Canadian LP's would rather destroy cannabis waste than re-purpose it
Businesses that are involved with cannabis production generate a considerable amount of waste.
This waste comes in the form of:
- Air emissions
- Solid waste
- Plant discards
There are estimates that Canada's cannabis industry will contribute 6000 tons of cannabis waste in 2020. So why do Cannabis producers prefer to destroy cannabis waste rather than to re-purpose the herb? There is insufficient guidance from either the provincial or federal government on the importance of waste management that is specific to the cannabis industry.
Under the rules of the federal Cannabis Regulations and Cannabis Act, cannabis producers have strict requirements for security, licensing, production standards, product quality, and the disposal of any unused data. There is however, an issue with the clarification of the method of destruction. Cannabis must be destroyed by methods that comply with the applicable taxes, municipal and federal laws.
In the process of destroying cannabis, at no time must the public be exposed to the vapours of the burning plant matter. Two witnesses must be in attendance at all times, and records are required to be kept by the cannabis producer for a minimum of two years. The only time management of waste is addressed from the production of marijuana is when the destruction of unused marijuana is discussed.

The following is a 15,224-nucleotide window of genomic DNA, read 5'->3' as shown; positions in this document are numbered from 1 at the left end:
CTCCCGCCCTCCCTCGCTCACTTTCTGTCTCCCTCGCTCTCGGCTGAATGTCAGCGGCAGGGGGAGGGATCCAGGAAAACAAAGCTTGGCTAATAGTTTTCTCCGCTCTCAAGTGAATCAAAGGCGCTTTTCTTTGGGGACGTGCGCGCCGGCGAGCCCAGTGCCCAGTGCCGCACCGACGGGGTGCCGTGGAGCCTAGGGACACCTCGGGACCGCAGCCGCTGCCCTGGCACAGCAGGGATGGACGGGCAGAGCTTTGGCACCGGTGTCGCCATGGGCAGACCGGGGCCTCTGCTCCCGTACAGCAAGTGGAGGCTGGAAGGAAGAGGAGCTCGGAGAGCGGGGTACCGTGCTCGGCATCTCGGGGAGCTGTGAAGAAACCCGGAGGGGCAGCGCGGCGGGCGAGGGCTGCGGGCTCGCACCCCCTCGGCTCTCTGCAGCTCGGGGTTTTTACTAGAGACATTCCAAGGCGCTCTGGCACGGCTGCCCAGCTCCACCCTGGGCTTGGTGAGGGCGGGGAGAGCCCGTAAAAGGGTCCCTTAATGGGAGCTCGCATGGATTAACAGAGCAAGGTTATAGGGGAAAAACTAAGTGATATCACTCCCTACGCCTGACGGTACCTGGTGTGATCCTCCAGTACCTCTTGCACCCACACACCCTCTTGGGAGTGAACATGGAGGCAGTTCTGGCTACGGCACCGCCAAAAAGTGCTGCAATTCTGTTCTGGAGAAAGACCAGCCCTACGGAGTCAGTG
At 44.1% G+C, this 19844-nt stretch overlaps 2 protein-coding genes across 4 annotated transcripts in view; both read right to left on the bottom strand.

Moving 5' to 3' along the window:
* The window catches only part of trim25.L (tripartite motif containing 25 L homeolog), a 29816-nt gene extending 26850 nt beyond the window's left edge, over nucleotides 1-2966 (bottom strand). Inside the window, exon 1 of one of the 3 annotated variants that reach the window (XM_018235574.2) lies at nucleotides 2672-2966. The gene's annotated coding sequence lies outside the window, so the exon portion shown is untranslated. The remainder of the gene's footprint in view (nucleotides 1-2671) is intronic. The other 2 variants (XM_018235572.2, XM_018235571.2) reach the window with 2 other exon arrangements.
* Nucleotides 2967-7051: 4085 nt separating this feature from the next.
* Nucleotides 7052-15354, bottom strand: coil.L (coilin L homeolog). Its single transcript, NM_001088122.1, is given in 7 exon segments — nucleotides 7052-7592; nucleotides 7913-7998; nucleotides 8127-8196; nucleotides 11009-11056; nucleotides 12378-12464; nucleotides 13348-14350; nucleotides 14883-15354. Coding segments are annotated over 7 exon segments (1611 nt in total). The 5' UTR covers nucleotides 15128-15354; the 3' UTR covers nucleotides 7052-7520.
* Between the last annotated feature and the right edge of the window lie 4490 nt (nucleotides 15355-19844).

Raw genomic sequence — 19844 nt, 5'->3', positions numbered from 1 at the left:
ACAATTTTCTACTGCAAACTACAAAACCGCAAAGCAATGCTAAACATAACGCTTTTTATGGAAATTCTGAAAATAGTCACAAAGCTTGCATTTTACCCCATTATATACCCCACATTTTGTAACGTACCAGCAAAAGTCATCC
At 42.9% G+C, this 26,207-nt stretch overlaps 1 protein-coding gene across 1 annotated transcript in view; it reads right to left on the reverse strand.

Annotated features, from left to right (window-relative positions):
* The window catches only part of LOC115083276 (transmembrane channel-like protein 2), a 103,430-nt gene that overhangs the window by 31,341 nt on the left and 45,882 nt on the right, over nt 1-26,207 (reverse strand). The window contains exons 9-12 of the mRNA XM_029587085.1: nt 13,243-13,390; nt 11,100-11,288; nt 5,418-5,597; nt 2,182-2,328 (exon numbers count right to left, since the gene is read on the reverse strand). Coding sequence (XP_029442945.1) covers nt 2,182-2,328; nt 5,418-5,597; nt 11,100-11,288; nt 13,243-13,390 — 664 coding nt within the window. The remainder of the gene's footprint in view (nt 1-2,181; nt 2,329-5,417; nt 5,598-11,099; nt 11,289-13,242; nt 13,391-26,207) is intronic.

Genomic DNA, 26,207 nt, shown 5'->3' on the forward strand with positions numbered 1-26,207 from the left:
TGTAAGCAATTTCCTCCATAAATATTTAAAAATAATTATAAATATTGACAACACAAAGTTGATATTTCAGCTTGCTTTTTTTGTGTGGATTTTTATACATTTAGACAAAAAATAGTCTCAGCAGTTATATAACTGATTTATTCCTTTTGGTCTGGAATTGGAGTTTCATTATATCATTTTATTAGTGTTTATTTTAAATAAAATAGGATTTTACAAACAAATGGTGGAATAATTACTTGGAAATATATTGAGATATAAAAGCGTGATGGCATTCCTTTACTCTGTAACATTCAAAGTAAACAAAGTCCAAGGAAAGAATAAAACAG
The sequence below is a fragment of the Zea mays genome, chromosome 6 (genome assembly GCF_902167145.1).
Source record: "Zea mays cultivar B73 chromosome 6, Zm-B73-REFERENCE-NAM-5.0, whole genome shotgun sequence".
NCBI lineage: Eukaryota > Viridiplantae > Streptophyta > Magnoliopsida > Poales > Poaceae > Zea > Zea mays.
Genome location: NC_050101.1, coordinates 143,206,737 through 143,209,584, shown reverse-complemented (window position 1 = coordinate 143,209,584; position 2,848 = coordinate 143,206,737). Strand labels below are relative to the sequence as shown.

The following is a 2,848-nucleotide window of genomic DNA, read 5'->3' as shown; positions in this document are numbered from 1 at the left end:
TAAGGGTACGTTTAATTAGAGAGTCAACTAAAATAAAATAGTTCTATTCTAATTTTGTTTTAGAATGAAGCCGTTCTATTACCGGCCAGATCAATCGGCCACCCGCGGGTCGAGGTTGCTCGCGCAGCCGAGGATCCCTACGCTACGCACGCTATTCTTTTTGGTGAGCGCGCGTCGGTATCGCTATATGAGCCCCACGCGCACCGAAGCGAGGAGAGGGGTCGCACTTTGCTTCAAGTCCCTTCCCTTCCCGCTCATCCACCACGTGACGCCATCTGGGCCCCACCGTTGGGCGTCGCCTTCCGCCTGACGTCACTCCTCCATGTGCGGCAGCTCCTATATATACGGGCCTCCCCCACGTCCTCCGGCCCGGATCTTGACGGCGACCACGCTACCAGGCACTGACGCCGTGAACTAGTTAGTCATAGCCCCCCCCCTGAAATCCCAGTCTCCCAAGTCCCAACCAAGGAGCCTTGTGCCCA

The destroying of cannabis rather than repurposing cannabis waste may point to a missed opportunity. The cannabis plant parts that cannot be used can be repurposed and used to make other products like hemp items and construction materials. The law as it is today, has cannabis producers in a tight position, as they are unable to repurpose any marijuana parts. Many see this as an unnecessary expense and a total waste.
There are companies throughout Canada that are establishing deals with businesses to handle cannabis waste. These companies see an opportunity for a start-up developing technologies to dispose of cannabis waste. These technologies can dispose of marijuana through a process that results in compostable biomass solids. Completing the process involves extracting water that is clean enough to be reintroduced into the water system of the municipality.
As higher regulation levels impact the marijuana industry, the environmental impacts are becoming better understood by cannabis producers. A better understanding is achieved, and more clarity on cannabis waste is unveiled. The hope is to incentivize cannabis producers to prioritize sustainability and environmentally sound practices.
The limited guidance of the federal law and the regulations of marijuana waste are the territories and provinces' responsibility with their pre-existing waste management programs. Cannabis producers should seek legal advice when deciding what to do with their cannabis waste. Cannabis producers should also seek legal advice for the recycling and disposal protocols.
Perhaps as the cannabis industry and the by-products from this green market increase, the provincial and federal governments will see the environmental impact and provide the necessary guidance for waste management in the cannabis space. The repurposing of any product, including the cannabis plant, can only lead to a more environmentally balanced world. Education and understanding is the direction that is needed for a more environmentally friendly living for all of us.